New York State Assembly Democrats say there should be more money for schools and the environment, and major changes to Governor Andrew Cuomo’s plan to freeze property taxes. It’s all part of a one-house budget resolution, the first step in reaching agreement on a final spending plan by the end of March.
Senate Republicans say they will break a long standing tradition of boycotting the election of new Regents. They now say they will attend a joint legislative session, and that many will vote no over dissatisfaction with the Common Core.
Senate Education Chair John Flanagan says Republican Senators will be attending a joint session of the legislature to appoint board of Regents members to new terms. But he says many GOP members will be voting no.
“There’s a very strong feeling that not enough has been done,” Flanagan said. “And they’re still not listening.”
Budget negotiations are expected to get serious at the New York State Capitol this week, with the spending plan due at the end of the month.
The Senate and Assembly are due to put out their one house budget resolutions on Wednesday, the first step toward reaching a final deal with Governor Andrew Cuomo later this month.
There are a number of unresolved issues, including how to pay for and structure a plan to provide universal pre-kindergarten to New York’s four-year-olds. A multi-step plan proposed by Governor Cuomo to freeze property taxes has faced skepticism.
There’s growing unease over New York Governor Andrew Cuomo’s tax freeze plan. 100 local government officials have signed a letter opposing the plan, including Syracuse Mayor and state Democratic Party Co-Chair Stephanie Miner. And there are signs that the legislature may modify what critics have called an overly complex proposal when the Senate and Assembly release their one house state budgets.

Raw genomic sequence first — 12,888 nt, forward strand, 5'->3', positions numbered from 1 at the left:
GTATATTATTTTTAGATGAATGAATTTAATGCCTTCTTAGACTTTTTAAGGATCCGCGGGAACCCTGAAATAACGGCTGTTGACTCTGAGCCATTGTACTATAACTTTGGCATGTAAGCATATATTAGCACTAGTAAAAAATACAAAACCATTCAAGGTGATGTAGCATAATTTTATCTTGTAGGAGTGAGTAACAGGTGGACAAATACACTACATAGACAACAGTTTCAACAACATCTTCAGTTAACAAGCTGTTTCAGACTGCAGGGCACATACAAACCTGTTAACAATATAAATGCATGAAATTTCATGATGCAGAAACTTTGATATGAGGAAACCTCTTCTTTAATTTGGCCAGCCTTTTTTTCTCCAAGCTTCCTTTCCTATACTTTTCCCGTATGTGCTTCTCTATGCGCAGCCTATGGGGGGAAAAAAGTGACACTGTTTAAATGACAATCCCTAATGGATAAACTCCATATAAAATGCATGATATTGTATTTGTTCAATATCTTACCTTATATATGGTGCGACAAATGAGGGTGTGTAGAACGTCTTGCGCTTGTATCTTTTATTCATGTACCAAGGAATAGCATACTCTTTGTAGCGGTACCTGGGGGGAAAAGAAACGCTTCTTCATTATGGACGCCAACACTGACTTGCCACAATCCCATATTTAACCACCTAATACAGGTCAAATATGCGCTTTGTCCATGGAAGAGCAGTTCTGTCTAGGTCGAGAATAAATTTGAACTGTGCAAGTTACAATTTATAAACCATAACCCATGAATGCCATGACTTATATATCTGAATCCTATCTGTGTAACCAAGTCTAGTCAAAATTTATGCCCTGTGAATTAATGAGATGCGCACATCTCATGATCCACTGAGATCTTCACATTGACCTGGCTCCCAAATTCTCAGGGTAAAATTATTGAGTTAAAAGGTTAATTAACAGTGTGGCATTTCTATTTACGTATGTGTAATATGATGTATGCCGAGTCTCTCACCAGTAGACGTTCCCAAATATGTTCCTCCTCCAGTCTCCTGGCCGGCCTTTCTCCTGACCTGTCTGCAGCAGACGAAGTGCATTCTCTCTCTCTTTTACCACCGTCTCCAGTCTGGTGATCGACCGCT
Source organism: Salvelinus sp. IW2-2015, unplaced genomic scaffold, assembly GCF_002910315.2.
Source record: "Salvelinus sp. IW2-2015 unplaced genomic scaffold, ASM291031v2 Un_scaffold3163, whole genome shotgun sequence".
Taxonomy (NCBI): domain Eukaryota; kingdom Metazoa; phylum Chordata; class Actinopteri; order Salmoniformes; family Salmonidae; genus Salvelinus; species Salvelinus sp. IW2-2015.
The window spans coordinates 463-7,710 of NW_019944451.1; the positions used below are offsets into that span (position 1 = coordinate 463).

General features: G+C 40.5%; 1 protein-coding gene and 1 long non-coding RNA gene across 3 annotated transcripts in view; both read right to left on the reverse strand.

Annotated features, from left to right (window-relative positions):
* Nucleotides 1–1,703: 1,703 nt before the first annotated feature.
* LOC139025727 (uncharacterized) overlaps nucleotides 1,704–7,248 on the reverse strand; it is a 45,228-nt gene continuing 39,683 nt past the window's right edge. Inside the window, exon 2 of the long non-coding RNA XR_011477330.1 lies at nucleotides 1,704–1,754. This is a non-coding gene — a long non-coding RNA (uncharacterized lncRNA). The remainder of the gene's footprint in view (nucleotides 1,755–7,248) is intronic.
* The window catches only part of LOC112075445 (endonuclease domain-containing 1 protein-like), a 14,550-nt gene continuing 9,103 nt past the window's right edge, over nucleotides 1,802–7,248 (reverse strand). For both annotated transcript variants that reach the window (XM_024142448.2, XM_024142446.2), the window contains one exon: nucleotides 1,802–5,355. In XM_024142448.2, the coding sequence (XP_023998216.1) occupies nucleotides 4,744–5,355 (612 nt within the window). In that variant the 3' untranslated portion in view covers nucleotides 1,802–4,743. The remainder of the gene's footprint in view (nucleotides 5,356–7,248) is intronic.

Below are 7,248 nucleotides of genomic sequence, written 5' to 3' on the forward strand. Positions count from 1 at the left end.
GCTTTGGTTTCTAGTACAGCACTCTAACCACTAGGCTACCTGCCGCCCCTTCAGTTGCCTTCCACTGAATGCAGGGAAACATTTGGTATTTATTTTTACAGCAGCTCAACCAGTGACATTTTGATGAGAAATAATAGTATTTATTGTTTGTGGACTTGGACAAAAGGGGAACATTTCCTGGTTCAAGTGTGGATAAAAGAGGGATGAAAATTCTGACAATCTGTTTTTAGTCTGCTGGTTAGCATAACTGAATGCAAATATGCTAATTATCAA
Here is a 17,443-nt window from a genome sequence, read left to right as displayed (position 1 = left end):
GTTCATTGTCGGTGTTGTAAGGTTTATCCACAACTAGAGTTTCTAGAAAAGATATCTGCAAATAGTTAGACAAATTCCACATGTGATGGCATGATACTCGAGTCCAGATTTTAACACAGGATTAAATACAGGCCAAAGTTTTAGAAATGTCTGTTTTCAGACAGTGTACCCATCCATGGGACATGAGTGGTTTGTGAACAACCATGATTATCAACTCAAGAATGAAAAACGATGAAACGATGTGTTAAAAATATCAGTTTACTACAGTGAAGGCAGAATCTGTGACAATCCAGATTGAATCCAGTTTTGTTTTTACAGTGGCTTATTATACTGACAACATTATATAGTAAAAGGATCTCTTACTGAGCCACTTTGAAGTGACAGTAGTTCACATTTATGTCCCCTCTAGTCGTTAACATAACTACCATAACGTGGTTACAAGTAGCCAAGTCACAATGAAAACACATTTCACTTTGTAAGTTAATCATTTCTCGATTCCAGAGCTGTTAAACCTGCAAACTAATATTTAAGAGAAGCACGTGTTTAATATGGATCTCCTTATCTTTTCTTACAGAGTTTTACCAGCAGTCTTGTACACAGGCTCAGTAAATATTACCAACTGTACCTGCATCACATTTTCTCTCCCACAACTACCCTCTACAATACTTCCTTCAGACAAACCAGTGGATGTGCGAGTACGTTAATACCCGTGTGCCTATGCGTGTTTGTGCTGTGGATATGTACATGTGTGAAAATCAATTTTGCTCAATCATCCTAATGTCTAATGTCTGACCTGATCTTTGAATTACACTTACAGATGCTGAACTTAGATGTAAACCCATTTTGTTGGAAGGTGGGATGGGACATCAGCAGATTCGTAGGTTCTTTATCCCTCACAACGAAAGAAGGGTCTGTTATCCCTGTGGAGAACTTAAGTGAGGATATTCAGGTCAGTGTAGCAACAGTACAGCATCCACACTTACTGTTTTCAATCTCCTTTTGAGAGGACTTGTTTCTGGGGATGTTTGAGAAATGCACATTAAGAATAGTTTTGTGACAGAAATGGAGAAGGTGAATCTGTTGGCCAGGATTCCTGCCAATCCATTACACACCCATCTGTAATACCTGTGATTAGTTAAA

The lobby groups for the state’s counties, cities, and school boards are voicing numerous concerns. Tim Kremer is with the State School Boards Association.
Governor Cuomo and New York City Mayor Bill de Blasio spoke at dueling rallies on education at the State Capitol that highlighted the two politicians’ differences over education issues.
A rally to promote New York City Mayor Bill de Blasio’s plan for universal pre kindergarten had been planned for weeks. The mayor spoke to around 1500 union members, urging them to put the pressure on state lawmakers to approve in the state budget the mayor’s plan to provide the classes for thousands of four year olds starting in September.
New York Governor Andrew Cuomo is spending some of his $33 million dollar campaign war chest on ads to promote his state budget priorities.
The ads, which feature in part Cuomo speaking directly to camera , focus on the governor’s pitch for his tax cut plan and an ethics package that includes public financing of political campaigns and a crack down on bribery.
Karen Scharff, with Citizen Action, says the ethics ads are a good sign.
The deadline for the state budget is approaching, and education issues are taking center stage. One day before massive rallies for universal pre-K and charter schools, other advocates say they’ve gathered evidence for potentially another lawsuit for more state aid for schools.
The Alliance for Quality Education has been touring schools around the state to document what they say is erosion in districts in economically depressed areas.
It’s expected that Republicans will have an announced candidate for governor as early as next week. Westchester County Executive Rob Astorino has formed an exploratory committee and has expressed interest in what most believe will be an uphill climb, against Governor Andrew Cuomo, who is seeking re-election.
The ruling coalition in the New York state Senate has grown by one member. Senator Tony Avella, of Queens, has left the minority Democrats to join the governing coalition of Republicans and Independent Democrats.
A new poll finds New Yorkers remain confused about the worth of the new Common Core learning standards, which schools in the state are in the process of adopting.
The Siena College poll finds voters are divided over the worth of the Common Core program. Around the same amount said they are not confident that Common Core will result in better preparing students to be college or career ready as those who say that the new learning standards are on the right track.